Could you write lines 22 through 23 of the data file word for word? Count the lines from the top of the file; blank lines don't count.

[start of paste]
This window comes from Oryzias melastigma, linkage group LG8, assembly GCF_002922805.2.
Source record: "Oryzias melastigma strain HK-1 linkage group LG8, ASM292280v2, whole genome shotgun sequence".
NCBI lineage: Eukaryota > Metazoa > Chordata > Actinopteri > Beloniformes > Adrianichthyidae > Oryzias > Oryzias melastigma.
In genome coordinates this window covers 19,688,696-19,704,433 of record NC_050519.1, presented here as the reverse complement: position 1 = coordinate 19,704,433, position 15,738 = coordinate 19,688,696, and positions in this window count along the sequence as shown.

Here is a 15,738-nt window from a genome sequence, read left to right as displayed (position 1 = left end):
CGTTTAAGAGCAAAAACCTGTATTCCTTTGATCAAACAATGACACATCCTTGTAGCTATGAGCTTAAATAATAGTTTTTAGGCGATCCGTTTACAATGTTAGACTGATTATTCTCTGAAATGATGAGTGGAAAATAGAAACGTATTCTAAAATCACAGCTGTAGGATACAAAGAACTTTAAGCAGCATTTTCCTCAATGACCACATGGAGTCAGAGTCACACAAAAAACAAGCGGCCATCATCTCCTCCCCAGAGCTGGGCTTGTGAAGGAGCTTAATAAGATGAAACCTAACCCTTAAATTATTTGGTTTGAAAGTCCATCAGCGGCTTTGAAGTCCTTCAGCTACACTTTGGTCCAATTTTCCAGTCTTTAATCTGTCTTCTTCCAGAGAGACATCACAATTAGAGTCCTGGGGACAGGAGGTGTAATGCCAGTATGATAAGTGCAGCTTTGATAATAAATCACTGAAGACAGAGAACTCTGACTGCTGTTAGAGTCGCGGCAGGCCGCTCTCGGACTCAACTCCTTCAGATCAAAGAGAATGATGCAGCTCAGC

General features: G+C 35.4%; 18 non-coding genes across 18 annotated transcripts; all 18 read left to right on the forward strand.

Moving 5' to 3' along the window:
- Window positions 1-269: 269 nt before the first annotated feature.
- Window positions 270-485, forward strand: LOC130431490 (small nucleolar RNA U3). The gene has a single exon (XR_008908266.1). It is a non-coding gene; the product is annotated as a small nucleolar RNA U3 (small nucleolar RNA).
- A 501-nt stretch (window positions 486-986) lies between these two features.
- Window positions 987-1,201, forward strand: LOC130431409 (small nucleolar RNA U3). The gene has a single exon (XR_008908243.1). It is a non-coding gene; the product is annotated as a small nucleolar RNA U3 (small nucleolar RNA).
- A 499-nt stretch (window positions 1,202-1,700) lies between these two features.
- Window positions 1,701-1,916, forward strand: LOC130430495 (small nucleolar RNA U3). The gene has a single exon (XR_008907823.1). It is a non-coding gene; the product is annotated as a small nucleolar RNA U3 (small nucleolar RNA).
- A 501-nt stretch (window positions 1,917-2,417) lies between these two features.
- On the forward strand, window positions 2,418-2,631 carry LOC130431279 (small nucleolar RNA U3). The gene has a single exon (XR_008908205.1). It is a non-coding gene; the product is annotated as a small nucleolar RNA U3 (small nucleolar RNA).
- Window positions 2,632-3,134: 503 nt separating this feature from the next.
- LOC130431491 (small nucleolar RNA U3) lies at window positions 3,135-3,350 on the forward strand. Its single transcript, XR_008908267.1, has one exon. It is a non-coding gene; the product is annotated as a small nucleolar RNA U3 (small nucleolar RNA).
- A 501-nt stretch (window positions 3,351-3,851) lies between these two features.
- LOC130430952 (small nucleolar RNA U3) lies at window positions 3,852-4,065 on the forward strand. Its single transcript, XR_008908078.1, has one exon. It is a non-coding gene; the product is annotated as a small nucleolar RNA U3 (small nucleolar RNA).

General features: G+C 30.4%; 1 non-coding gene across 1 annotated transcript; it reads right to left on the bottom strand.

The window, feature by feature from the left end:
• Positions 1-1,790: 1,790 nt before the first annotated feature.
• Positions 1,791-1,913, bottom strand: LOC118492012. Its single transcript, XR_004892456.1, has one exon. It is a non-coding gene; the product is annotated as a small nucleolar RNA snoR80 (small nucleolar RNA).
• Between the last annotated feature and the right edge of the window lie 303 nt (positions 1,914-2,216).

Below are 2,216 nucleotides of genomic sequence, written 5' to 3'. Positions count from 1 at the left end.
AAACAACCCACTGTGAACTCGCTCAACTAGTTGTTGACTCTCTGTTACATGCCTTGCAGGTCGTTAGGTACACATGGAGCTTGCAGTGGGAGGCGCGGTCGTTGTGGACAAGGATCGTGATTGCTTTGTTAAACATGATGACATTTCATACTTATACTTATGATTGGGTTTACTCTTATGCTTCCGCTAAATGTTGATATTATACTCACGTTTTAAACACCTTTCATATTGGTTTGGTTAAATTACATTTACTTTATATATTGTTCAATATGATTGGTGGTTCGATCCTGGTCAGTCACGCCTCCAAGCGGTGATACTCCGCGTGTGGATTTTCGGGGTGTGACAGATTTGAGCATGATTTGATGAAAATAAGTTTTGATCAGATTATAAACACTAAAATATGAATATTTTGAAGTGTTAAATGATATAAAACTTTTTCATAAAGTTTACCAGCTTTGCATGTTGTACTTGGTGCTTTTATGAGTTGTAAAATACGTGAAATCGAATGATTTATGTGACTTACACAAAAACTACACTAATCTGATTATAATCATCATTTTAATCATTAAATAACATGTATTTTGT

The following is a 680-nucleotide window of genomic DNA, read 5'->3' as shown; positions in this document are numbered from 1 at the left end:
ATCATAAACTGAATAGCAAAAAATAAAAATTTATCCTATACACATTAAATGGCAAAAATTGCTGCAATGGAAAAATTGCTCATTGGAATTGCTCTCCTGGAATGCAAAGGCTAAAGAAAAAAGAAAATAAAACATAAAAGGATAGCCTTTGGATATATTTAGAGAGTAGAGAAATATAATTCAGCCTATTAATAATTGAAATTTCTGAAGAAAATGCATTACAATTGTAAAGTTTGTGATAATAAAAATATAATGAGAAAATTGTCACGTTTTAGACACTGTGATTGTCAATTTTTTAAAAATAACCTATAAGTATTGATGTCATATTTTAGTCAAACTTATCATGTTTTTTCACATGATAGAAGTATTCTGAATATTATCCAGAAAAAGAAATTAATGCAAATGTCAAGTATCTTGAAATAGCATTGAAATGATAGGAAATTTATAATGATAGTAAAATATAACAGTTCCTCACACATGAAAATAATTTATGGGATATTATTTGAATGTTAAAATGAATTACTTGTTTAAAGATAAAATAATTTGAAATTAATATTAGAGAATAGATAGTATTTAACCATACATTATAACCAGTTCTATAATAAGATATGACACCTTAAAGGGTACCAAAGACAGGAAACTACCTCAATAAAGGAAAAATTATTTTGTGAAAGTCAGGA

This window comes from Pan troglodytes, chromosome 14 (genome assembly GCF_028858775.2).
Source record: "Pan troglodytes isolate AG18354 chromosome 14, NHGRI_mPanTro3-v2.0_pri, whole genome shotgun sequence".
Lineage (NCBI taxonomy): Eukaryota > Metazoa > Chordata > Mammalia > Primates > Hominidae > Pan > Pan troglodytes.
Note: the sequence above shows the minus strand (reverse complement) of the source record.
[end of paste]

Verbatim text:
The window, feature by feature from the left end:
• Positions 1-1,790: 1,790 nt before the first annotated feature.